World Kidney Day aims to raise awareness of the importance of our kidneys to our overall health and to reduce the frequency and impact of kidney disease and its associated health problems worldwide.
Thankfully Rebecca was able to receive a kidney donation from a family member, however, in some cases family members are not always suitable for donation.
Dr David Hughes is keen to highlight the importance of signing up to the organ donation register. He said: “Only about 40 per cent of the population has signed up to the organ donation register. With people dying each week through a lack of transplantable organs it is so important for people to consider joining the register.
“Thankfully Rebecca was able to receive a kidney from her mum by taking part in a ‘live organ donation’. As people have two kidneys then it is possible for an individual to offer to donate one of their kidneys and still go on to live a healthy life.”
Penny added: “I sat and watched my daughter on dialysis for nearly a year and witnessed the affect kidney failure had on her. I would appeal to everyone to carry an organ donor card because the difference a new organ can make to someone’s life is nothing short of a miracle. God forbid our lifes are cut short but why let these precious organs go to waste?
“I went back to work this week and I’m still not lifting anything too heavy but I don’t feel any different having one kidney rather than two. Since the transplant I now have my cheeky, full of life daughter back.”
Rebecca added: “I’m feeling fantastic and am fully recovered now - the difference in how I feel is unreal. I can’t remember the last time I felt this good. My appetite has improved massively and I am no longer tired anymore, I can get up early in the morning and lead a normal life with no dialysis. I’m so thankful to my mum for doing such a brave and amazing thing for me, I will be forever thanking her.”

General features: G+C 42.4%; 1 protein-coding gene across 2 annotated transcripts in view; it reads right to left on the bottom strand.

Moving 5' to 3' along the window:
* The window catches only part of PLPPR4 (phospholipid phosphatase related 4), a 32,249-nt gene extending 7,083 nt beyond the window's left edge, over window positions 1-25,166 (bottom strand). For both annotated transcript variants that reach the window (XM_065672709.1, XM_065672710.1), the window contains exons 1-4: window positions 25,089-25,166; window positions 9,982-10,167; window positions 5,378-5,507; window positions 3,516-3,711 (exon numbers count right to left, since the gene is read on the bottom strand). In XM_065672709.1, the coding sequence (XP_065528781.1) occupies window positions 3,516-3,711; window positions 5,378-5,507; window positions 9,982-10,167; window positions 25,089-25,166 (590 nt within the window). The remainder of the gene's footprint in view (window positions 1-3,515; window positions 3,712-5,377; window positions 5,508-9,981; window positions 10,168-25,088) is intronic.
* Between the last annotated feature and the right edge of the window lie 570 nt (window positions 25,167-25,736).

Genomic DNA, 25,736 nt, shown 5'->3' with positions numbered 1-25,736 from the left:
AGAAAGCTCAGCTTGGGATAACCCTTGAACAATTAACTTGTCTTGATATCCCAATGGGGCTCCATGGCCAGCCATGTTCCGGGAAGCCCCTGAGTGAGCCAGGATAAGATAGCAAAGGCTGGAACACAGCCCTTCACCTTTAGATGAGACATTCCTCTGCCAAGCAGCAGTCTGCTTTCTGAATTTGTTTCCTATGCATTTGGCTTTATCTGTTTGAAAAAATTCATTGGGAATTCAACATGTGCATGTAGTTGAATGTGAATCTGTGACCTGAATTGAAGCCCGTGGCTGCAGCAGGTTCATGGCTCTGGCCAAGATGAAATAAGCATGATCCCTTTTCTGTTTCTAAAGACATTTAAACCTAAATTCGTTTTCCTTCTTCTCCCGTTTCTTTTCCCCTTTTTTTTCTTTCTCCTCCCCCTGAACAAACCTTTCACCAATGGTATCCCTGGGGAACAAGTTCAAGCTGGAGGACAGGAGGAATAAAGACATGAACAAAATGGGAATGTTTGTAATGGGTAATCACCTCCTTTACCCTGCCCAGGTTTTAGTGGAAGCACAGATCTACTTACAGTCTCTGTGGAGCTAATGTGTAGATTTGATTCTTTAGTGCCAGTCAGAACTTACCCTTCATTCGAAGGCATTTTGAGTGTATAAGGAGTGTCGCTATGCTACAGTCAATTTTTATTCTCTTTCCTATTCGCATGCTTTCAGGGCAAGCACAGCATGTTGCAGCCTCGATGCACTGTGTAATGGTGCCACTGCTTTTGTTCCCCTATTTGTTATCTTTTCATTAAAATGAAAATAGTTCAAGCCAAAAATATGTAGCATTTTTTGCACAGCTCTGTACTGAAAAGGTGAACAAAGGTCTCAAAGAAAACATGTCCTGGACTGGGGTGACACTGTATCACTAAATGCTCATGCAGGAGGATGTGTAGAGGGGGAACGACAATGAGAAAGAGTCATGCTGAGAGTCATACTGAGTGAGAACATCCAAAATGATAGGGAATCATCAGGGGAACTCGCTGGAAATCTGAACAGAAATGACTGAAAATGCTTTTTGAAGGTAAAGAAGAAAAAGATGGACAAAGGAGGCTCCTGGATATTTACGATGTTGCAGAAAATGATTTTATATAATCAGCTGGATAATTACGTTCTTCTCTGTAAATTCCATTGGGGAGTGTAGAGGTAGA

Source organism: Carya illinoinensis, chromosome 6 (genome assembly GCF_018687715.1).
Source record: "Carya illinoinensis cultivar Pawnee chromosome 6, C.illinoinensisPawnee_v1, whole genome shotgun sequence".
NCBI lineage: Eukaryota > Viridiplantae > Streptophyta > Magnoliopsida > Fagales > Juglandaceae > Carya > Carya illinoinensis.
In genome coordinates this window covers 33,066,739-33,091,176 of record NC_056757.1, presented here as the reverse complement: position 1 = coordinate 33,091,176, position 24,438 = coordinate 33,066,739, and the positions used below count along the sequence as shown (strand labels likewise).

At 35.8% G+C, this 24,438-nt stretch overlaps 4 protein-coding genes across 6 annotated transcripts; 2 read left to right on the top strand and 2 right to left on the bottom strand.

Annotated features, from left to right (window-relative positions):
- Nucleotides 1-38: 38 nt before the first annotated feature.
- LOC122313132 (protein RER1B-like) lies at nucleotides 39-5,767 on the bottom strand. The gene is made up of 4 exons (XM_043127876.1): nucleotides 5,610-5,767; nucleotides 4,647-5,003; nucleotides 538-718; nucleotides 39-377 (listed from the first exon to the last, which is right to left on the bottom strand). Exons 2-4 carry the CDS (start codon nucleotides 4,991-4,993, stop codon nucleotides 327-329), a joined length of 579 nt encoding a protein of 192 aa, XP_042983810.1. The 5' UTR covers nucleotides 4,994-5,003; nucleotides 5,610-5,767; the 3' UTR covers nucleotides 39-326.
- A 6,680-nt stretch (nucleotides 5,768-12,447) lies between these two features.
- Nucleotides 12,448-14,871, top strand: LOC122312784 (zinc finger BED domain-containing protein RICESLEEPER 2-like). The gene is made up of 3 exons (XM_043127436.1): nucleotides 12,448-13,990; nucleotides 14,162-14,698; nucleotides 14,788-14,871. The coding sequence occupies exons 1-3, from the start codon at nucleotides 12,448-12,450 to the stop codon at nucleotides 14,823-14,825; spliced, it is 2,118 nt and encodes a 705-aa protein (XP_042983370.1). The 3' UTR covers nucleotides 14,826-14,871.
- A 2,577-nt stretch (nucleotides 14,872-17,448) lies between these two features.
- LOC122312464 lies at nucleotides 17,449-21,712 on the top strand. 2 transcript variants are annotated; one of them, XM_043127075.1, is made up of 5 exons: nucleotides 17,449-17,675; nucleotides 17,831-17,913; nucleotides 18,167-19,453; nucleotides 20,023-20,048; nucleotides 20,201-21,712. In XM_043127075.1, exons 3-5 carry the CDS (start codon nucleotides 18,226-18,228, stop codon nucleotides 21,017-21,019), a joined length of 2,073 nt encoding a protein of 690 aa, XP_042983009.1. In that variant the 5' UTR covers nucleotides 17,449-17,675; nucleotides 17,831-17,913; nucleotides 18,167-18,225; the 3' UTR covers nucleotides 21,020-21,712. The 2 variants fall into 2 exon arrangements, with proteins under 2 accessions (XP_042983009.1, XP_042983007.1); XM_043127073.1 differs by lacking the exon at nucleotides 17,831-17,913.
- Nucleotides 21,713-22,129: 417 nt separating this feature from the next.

Notes to editors
World Kidney Day (WKD) is an annual global awareness and education event. The event provides the perfect opportunity for the renal community to share the WKD message with colleagues, policy makers, friends, family and people you meet. It is a chance to raise awareness of the importance to life of your kidneys and the risk factors for kidney disease, and for patients, how you can look after yourself - you might just save a life!
This year the UK initiative is being led by the Kidney Charities Core Group comprising five leading kidney charities - The National Kidney Federation (NKF), Kidney Research UK, the BKPA, Kids Kidney Research and the PKD Charity.
We have adopted a slightly more general theme for the UK this year which is: Kidney health matters - help reduce the risk to your kidneys
Further details will be available soon through the UK website: www.worldkidneyday.co.uk where you will find support, advice and ideas for activities and downloadable resources.
For further information in the meantime, please email: [email protected] or check out the Facebook page by searching for World Kidney Day UK. If you use Twitter, follow @kidneydayUK and use #worldkidneyday and #reducekidneyrisk
For further information either telephone 0141 201 4429 or email [email protected]